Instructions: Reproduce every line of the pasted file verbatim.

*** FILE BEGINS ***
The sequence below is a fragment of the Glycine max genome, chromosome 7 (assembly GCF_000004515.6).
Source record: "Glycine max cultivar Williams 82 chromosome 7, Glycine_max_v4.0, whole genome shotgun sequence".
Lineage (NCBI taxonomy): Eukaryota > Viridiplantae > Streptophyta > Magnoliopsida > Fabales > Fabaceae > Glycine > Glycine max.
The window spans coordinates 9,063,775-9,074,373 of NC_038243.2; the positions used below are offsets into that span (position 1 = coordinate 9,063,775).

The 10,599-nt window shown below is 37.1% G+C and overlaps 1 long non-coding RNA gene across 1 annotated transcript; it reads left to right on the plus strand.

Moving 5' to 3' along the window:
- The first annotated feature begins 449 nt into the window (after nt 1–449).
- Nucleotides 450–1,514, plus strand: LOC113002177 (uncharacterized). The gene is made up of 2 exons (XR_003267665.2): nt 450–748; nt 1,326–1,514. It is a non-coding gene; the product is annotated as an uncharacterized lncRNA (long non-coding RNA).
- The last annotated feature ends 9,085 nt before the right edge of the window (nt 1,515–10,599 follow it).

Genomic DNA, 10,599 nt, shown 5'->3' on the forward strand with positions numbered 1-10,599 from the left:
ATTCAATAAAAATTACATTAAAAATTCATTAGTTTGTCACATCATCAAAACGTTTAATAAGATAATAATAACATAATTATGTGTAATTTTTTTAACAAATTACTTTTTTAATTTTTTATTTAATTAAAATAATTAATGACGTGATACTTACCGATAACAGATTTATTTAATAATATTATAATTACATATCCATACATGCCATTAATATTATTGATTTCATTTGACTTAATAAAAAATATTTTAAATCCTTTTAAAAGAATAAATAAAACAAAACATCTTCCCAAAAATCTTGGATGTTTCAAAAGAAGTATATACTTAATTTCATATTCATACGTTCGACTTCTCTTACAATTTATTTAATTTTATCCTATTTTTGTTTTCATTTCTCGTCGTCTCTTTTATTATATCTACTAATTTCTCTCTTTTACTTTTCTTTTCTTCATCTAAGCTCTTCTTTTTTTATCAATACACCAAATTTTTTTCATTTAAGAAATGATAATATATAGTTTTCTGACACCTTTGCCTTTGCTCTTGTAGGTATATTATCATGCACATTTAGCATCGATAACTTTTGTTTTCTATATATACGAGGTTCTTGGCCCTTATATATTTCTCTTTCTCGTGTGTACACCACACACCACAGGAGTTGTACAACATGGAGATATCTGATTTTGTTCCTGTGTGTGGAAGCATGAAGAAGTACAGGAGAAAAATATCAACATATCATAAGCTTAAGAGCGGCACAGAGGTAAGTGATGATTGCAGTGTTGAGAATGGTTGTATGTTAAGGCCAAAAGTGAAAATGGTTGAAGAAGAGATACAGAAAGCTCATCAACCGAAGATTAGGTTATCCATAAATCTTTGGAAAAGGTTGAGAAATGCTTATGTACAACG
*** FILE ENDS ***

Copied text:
The sequence below is a fragment of the Glycine max genome, chromosome 7 (assembly GCF_000004515.6).
Source record: "Glycine max cultivar Williams 82 chromosome 7, Glycine_max_v4.0, whole genome shotgun sequence".
Lineage (NCBI taxonomy): Eukaryota > Viridiplantae > Streptophyta > Magnoliopsida > Fabales > Fabaceae > Glycine > Glycine max.
The window spans coordinates 9,063,775-9,074,373 of NC_038243.2; the positions used below are offsets into that span (position 1 = coordinate 9,063,775).

The 10,599-nt window shown below is 37.1% G+C and overlaps 1 long non-coding RNA gene across 1 annotated transcript; it reads left to right on the plus strand.

Moving 5' to 3' along the window:
- The first annotated feature begins 449 nt into the window (after nt 1–449).
- Nucleotides 450–1,514, plus strand: LOC113002177 (uncharacterized). The gene is made up of 2 exons (XR_003267665.2): nt 450–748; nt 1,326–1,514. It is a non-coding gene; the product is annotated as an uncharacterized lncRNA (long non-coding RNA).
- The last annotated feature ends 9,085 nt before the right edge of the window (nt 1,515–10,599 follow it).

Genomic DNA, 10,599 nt, shown 5'->3' on the forward strand with positions numbered 1-10,599 from the left:
ATTCAATAAAAATTACATTAAAAATTCATTAGTTTGTCACATCATCAAAACGTTTAATAAGATAATAATAACATAATTATGTGTAATTTTTTTAACAAATTACTTTTTTAATTTTTTATTTAATTAAAATAATTAATGACGTGATACTTACCGATAACAGATTTATTTAATAATATTATAATTACATATCCATACATGCCATTAATATTATTGATTTCATTTGACTTAATAAAAAATATTTTAAATCCTTTTAAAAGAATAAATAAAACAAAACATCTTCCCAAAAATCTTGGATGTTTCAAAAGAAGTATATACTTAATTTCATATTCATACGTTCGACTTCTCTTACAATTTATTTAATTTTATCCTATTTTTGTTTTCATTTCTCGTCGTCTCTTTTATTATATCTACTAATTTCTCTCTTTTACTTTTCTTTTCTTCATCTAAGCTCTTCTTTTTTTATCAATACACCAAATTTTTTTCATTTAAGAAATGATAATATATAGTTTTCTGACACCTTTGCCTTTGCTCTTGTAGGTATATTATCATGCACATTTAGCATCGATAACTTTTGTTTTCTATATATACGAGGTTCTTGGCCCTTATATATTTCTCTTTCTCGTGTGTACACCACACACCACAGGAGTTGTACAACATGGAGATATCTGATTTTGTTCCTGTGTGTGGAAGCATGAAGAAGTACAGGAGAAAAATATCAACATATCATAAGCTTAAGAGCGGCACAGAGGTAAGTGATGATTGCAGTGTTGAGAATGGTTGTATGTTAAGGCCAAAAGTGAAAATGGTTGAAGAAGAGATACAGAAAGCTCATCAACCGAAGATTAGGTTATCCATAAATCTTTGGAAAAGGTTGAGAAATGCTTATGTACAACG